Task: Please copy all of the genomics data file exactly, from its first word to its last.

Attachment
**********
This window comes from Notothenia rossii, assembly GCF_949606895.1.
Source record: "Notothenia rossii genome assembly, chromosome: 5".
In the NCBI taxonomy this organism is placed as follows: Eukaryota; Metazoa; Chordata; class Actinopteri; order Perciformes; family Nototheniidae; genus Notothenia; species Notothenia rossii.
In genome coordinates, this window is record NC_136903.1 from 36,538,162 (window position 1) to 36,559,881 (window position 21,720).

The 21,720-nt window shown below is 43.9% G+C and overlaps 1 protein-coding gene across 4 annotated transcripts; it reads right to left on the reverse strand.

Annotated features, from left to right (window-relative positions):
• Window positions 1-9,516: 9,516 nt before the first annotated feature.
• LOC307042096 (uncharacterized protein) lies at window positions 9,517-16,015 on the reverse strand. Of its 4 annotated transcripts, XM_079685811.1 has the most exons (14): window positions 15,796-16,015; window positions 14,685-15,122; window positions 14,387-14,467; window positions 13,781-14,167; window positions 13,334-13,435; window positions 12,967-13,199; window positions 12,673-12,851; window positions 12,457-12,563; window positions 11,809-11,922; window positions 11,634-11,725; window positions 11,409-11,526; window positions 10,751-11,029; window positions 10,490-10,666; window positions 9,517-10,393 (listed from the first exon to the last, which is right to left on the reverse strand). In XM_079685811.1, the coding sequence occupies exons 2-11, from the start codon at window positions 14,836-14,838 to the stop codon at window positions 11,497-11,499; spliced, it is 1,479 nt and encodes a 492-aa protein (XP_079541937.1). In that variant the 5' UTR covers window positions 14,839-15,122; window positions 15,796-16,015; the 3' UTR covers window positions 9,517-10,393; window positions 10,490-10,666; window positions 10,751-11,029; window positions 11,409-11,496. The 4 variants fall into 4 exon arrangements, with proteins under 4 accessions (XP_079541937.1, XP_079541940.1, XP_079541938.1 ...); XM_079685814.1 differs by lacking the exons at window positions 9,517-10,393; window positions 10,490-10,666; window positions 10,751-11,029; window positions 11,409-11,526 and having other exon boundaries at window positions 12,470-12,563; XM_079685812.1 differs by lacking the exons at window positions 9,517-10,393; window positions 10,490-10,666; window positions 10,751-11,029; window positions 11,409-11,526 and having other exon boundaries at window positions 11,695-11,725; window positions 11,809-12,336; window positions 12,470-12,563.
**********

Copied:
This window comes from Notothenia rossii, assembly GCF_949606895.1.
Source record: "Notothenia rossii genome assembly, chromosome: 5".
In the NCBI taxonomy this organism is placed as follows: Eukaryota; Metazoa; Chordata; class Actinopteri; order Perciformes; family Nototheniidae; genus Notothenia; species Notothenia rossii.
In genome coordinates, this window is record NC_136903.1 from 36,538,162 (window position 1) to 36,559,881 (window position 21,720).

The 21,720-nt window shown below is 43.9% G+C and overlaps 1 protein-coding gene across 4 annotated transcripts; it reads right to left on the reverse strand.

Annotated features, from left to right (window-relative positions):
• Window positions 1-9,516: 9,516 nt before the first annotated feature.
• LOC307042096 (uncharacterized protein) lies at window positions 9,517-16,015 on the reverse strand. Of its 4 annotated transcripts, XM_079685811.1 has the most exons (14): window positions 15,796-16,015; window positions 14,685-15,122; window positions 14,387-14,467; window positions 13,781-14,167; window positions 13,334-13,435; window positions 12,967-13,199; window positions 12,673-12,851; window positions 12,457-12,563; window positions 11,809-11,922; window positions 11,634-11,725; window positions 11,409-11,526; window positions 10,751-11,029; window positions 10,490-10,666; window positions 9,517-10,393 (listed from the first exon to the last, which is right to left on the reverse strand). In XM_079685811.1, the coding sequence occupies exons 2-11, from the start codon at window positions 14,836-14,838 to the stop codon at window positions 11,497-11,499; spliced, it is 1,479 nt and encodes a 492-aa protein (XP_079541937.1). In that variant the 5' UTR covers window positions 14,839-15,122; window positions 15,796-16,015; the 3' UTR covers window positions 9,517-10,393; window positions 10,490-10,666; window positions 10,751-11,029; window positions 11,409-11,496. The 4 variants fall into 4 exon arrangements, with proteins under 4 accessions (XP_079541937.1, XP_079541940.1, XP_079541938.1 ...); XM_079685814.1 differs by lacking the exons at window positions 9,517-10,393; window positions 10,490-10,666; window positions 10,751-11,029; window positions 11,409-11,526 and having other exon boundaries at window positions 12,470-12,563; XM_079685812.1 differs by lacking the exons at window positions 9,517-10,393; window positions 10,490-10,666; window positions 10,751-11,029; window positions 11,409-11,526 and having other exon boundaries at window positions 11,695-11,725; window positions 11,809-12,336; window positions 12,470-12,563.